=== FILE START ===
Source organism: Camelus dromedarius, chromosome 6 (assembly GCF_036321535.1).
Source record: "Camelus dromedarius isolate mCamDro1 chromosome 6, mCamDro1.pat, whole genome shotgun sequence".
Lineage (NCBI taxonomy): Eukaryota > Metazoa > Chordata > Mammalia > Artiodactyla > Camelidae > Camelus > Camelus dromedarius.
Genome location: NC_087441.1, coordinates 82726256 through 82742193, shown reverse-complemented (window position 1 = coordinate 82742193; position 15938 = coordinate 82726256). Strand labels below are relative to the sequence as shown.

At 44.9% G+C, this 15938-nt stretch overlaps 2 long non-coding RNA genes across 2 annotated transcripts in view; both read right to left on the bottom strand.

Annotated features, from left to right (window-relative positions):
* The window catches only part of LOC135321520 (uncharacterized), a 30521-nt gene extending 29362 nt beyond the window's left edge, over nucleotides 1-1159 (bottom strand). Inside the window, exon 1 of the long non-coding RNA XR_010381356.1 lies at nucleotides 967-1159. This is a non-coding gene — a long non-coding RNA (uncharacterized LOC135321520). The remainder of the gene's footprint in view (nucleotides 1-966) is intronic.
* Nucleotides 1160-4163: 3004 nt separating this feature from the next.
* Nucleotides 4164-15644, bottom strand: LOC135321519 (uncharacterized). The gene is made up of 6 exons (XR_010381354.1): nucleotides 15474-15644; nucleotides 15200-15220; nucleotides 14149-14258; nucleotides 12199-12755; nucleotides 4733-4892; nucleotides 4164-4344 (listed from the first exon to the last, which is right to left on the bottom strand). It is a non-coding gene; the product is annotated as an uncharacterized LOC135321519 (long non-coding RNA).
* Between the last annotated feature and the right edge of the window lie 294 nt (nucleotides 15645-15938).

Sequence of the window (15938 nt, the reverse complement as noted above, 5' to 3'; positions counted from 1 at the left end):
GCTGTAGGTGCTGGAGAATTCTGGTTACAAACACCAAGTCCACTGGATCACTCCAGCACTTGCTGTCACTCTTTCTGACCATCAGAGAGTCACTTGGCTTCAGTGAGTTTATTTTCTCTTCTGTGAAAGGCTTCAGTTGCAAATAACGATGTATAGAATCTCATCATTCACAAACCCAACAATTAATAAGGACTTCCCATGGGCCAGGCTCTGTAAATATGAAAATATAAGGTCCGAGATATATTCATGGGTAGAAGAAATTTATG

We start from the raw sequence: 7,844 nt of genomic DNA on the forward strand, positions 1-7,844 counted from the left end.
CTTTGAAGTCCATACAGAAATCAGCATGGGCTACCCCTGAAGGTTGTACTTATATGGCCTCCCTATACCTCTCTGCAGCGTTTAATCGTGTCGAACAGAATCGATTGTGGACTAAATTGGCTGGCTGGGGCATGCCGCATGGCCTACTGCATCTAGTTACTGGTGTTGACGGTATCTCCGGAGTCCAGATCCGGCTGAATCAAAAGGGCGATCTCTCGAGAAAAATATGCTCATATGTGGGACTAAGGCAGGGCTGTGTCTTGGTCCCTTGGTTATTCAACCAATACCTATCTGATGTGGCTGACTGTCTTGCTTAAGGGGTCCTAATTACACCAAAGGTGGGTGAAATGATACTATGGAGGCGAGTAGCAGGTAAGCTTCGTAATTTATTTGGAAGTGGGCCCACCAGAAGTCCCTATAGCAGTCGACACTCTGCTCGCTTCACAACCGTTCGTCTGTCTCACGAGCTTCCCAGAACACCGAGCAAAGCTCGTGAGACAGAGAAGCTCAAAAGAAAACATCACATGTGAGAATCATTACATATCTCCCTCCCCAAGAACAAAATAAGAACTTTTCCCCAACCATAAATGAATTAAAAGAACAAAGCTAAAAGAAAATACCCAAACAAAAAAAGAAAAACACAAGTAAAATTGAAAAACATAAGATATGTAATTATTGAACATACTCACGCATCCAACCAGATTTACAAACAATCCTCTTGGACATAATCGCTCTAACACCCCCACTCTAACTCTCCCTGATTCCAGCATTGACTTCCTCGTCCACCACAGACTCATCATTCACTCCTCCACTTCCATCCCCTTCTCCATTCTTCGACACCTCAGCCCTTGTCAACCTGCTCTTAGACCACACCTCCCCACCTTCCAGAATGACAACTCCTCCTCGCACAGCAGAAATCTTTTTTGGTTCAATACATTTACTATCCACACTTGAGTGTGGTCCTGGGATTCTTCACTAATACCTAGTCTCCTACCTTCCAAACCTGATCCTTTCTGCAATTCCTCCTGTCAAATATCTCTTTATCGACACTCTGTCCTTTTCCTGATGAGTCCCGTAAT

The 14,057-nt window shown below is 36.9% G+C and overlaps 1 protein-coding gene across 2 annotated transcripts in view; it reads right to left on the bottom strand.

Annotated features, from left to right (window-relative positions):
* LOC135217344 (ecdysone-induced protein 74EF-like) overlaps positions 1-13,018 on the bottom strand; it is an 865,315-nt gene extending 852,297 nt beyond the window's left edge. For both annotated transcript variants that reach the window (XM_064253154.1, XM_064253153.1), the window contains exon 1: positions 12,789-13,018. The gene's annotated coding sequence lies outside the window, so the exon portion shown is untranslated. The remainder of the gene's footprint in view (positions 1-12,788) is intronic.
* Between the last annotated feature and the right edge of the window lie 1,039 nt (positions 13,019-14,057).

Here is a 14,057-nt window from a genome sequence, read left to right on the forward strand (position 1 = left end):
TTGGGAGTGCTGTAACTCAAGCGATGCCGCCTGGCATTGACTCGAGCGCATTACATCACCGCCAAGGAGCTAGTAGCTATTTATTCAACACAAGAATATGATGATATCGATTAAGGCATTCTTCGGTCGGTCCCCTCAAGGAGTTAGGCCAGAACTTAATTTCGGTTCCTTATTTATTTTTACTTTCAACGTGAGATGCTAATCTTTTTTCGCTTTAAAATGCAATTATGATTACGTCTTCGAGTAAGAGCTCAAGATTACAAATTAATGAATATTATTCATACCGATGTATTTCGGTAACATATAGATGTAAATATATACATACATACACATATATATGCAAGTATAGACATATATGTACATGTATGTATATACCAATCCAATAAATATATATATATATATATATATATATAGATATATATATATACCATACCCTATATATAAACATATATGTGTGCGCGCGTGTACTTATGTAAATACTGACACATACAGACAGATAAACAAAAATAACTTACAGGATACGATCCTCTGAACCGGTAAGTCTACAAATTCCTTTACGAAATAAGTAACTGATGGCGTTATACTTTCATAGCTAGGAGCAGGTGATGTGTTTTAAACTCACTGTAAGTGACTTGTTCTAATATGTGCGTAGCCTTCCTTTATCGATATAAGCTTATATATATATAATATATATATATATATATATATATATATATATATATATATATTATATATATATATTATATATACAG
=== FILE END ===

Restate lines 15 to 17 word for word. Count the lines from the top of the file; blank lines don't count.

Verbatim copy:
The 14,057-nt window shown below is 36.9% G+C and overlaps 1 protein-coding gene across 2 annotated transcripts in view; it reads right to left on the bottom strand.

Annotated features, from left to right (window-relative positions):
* LOC135217344 (ecdysone-induced protein 74EF-like) overlaps positions 1-13,018 on the bottom strand; it is an 865,315-nt gene extending 852,297 nt beyond the window's left edge. For both annotated transcript variants that reach the window (XM_064253154.1, XM_064253153.1), the window contains exon 1: positions 12,789-13,018. The gene's annotated coding sequence lies outside the window, so the exon portion shown is untranslated. The remainder of the gene's footprint in view (positions 1-12,788) is intronic.